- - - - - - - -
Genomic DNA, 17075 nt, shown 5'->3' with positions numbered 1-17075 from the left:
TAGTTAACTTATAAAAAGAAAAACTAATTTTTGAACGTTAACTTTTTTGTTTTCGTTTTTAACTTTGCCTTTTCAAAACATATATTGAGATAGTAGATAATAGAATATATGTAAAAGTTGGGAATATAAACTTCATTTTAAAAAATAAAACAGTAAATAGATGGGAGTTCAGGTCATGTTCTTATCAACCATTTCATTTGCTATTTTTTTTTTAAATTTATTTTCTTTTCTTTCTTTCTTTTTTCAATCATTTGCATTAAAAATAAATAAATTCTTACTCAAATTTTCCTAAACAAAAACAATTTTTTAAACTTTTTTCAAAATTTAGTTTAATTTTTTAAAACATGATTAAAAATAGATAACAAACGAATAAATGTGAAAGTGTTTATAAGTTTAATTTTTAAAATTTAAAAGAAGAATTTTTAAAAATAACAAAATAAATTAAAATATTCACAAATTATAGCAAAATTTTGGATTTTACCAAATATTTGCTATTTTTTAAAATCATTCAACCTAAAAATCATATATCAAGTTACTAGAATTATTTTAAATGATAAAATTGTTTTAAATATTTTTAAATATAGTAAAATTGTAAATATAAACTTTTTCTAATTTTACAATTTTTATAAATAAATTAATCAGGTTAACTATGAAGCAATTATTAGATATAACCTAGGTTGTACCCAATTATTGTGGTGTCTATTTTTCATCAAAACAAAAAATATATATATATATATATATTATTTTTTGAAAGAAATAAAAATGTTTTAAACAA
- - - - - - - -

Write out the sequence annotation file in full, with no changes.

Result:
Genomic DNA, 17075 nt, shown 5'->3' with positions numbered 1-17075 from the left:
TAGTTAACTTATAAAAAGAAAAACTAATTTTTGAACGTTAACTTTTTTGTTTTCGTTTTTAACTTTGCCTTTTCAAAACATATATTGAGATAGTAGATAATAGAATATATGTAAAAGTTGGGAATATAAACTTCATTTTAAAAAATAAAACAGTAAATAGATGGGAGTTCAGGTCATGTTCTTATCAACCATTTCATTTGCTATTTTTTTTTTAAATTTATTTTCTTTTCTTTCTTTCTTTTTTCAATCATTTGCATTAAAAATAAATAAATTCTTACTCAAATTTTCCTAAACAAAAACAATTTTTTAAACTTTTTTCAAAATTTAGTTTAATTTTTTAAAACATGATTAAAAATAGATAACAAACGAATAAATGTGAAAGTGTTTATAAGTTTAATTTTTAAAATTTAAAAGAAGAATTTTTAAAAATAACAAAATAAATTAAAATATTCACAAATTATAGCAAAATTTTGGATTTTACCAAATATTTGCTATTTTTTAAAATCATTCAACCTAAAAATCATATATCAAGTTACTAGAATTATTTTAAATGATAAAATTGTTTTAAATATTTTTAAATATAGTAAAATTGTAAATATAAACTTTTTCTAATTTTACAATTTTTATAAATAAATTAATCAGGTTAACTATGAAGCAATTATTAGATATAACCTAGGTTGTACCCAATTATTGTGGTGTCTATTTTTCATCAAAACAAAAAATATATATATATATATATATTATTTTTTGAAAGAAATAAAAATGTTTTAAACAA